Fingerprints may still be the main biometric measurement used for identifying someone, but facial recognition is right on its tail. Federal agencies testing the accuracy of these devices are seeing high rates with few flaws.
“There have been great gains in accuracy over the last five years,” Patrick Grother, a computer scientist at the National Institute of Standards and Technology, said on Federal Monthly Insights — Biometrics/Facial Recognition. NIST has been engaged in biometric algorithm testing for several years now. Grother said the evolution of these devices was sparked by the application of a new technology called convolutional neural networks (ConvNet), “which give the algorithms quite a new and considerable ability to compensate for deficiencies in any given photograph of a face.”
By deficiencies, he means if the photo is dark, or if the subject is not looking directly into the camera.
Fingerprints have also come a long way, Grother said, but ConvNet’s have really changed the game. “If you were to take a mugshot of me … and search it against a database of 12 million people, with quite high certainty, you would find a prior photo of me,” he said on Federal Drive with Tom Temin.
The accuracy rate of some algorithms is as high 97.7% in the first position of the candidates that it guesses. An upcoming NIST report though will show algorithms even capable of cross-angle recognition, when a subject is not looking straight into the camera.
The one flaw NIST has been able to find? Twins. None of the algorithms are able to distinguish between them, and as any fan of “Arrested Development” knows, that can cause problems. This is a case of the algorithms being almost too effective in finding people who look very similar to you. NIST also does not have any good data yet on whether family members in general will create false identifications. Further testing is needed to see if ConvNet can overcome that drawback.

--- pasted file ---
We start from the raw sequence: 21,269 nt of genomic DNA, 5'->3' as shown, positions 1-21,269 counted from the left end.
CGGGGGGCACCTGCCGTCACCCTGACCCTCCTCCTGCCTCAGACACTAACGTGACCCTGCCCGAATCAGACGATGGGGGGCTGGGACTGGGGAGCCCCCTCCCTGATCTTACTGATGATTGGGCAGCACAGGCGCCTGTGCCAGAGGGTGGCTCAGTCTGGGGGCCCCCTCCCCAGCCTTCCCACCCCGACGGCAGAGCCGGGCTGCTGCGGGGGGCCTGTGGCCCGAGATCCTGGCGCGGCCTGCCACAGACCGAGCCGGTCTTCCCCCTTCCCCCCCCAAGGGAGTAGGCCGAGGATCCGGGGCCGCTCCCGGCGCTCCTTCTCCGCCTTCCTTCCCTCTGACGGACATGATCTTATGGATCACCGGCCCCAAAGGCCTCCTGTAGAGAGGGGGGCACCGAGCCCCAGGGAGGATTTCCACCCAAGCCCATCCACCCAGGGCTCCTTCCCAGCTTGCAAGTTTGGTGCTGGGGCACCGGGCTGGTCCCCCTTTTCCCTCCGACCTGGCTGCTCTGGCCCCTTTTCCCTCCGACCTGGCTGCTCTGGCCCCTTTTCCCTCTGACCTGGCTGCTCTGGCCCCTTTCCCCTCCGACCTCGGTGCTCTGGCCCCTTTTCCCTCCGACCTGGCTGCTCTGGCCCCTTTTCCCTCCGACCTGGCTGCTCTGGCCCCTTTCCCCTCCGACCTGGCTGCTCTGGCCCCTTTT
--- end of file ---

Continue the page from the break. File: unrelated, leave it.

Application in the field
The agency that has been in the news most recently for implementing facial recognition technology is Customs and Border Protection. CBP over the last two years has been using facial recognition devices in airports to screen U.S. visitors. The goal is to have the devices covering 97% of international visitors by 2022.
The agency’s plans for facial comparison do not stop there, though. They are in the process of using it to log entrants from land and sea as well. Dan Tanciar, deputy executive director of entry/exit transformation at CBP, tells me it has implemented the technology at three locations in Arizona, and plan to expand it across the southwest border through the remainder of 2019.
“That’s enabling us to quickly match travelers to their travel document, and it’s also closing a security gap with respect to imposters.” So far, CBP has already accounted for 124 people trying to use someone else’s documents to enter the country.
It may get to the point where you will not even need to get out of your car to be scanned. Tanciar said CBP is experimenting with cameras that can take facial comparison quality photographs from moving vehicles. The problem is of course, it is more useful for compliant individuals, rather than those trying to bypass by simply covering or moving their face.